Backfield Breakdown- Atlanta Falcons
The Falcons haven’t finished as even an average running team since 2010, when RB Michael Turner churned out 1371 yards and the rushing attack ranked 12th in the NFL. Beginning in 2011, Atlanta would finish the next four seasons ranked 17th, 29th, 32nd and 24th in the league.
Turner’s sudden decline, the ineffectiveness of his replacement, Steven Jackson, and the inability to draft an adequate successor are partly to blame for Atlanta’s lack of rushing success. But perhaps the biggest factor has been the club’s offensive line, which has been hit hard by injuries, draft misses and poor play.
In 2014, offensive line coach Mike Tice was forced to use five different starting lineups along the O-line due to numerous injuries. Although the line was adequate in pass protection, PFF graded the Falcons as the league’s 28th-ranked run blocking unit.
|Pos.||Player||Age||Starts||Run Block||Pass Block||Overall|
The Zone Blocking Scheme
Coming from the same coaching tree as Joe Gibbs and his father, Mike Shanahan, Kyle Shanahan favors a version of the wide zone offense, predicated on quick, athletic offensive lineman and a decisive, one-cut running back who can routinely make the correct decision and simply take what the defense gives.
As an offensive coordinator Kyle Shanahan’s offenses have enjoyed a varied level of success in previous coordinating stints with Houston (2008-09), Washington (2010-2013) and Cleveland (2014).
|Year||Team||Pass Yards||Rank||Rush Yards||Rank||Overall Rank|
Shanahan has never had the opportunity to coach an elite quarterback, but has still managed to coax strong fantasy performances out of Matt Schaub (4th-ranked fantasy QB) in 2008, and Robert Griffin III (5th-ranked fantasy QB) in 2012.
The key to success for a Shanahan-led offense is balance-something that hasn’t always happened in seven seasons as a play-caller. In four of the five years that his offenses finished in the top half of the league in rushing, Shanahan also guided his offenses to above average passing numbers. Only in 2012, when rookie Robert Griffin himself rushed for 815 yards, did we not see this balance occur.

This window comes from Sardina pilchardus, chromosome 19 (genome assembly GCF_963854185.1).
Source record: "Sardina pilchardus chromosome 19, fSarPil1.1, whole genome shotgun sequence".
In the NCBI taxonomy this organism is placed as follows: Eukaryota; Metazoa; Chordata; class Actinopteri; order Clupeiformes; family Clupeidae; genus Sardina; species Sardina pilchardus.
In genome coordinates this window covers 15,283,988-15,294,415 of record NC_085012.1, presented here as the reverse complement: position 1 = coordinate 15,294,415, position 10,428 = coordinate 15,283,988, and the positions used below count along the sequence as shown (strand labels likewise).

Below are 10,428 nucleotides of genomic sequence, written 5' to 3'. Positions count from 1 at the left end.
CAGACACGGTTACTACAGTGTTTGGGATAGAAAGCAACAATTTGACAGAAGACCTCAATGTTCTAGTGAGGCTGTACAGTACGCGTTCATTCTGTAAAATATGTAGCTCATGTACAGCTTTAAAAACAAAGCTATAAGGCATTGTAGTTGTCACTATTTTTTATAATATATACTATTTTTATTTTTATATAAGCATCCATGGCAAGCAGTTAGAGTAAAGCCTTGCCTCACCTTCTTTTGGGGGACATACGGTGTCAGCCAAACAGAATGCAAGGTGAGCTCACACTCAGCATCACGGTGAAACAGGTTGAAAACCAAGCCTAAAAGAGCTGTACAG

Three times during that span, Shanahan’s offenses finished above average in rushing yards, and each of those squads featured a lead running back who excelled in the zone system. In 2008, rookie third-round pick Steve Slaton came out of nowhere to make 15 starts for Houston, rush for 1282 yards, catch 50 passes and score 10 touchdowns. That season, Slaton ranked as PFF”s No. 10 running back.
In 2012, another unheralded rookie, Alfred Morris, won the starting job in Washington and parlayed that role to the tune of 1613 rushing yards, 13 scores and a No. 4 finish according to PFF’s metrics as the Redskins led the NFL in rushing. In 2013, Morris dropped off a bit, but still rushed for 1275 yards and Washington finished as the league’s fifth-best rushing attack.
Without a clear cut lead back, Shanahan’s other offenses have failed to achieve the same amount of success, finishing in the bottom half of the NFL’s rushing totals in each of those four years. Whether it was injuries, turnovers, or just ineffective play, committee backfields just haven’t been as effective. In 2009-11 and 2014, no running back topped 742 rushing yards, and none of these clubs made the NFL playoffs.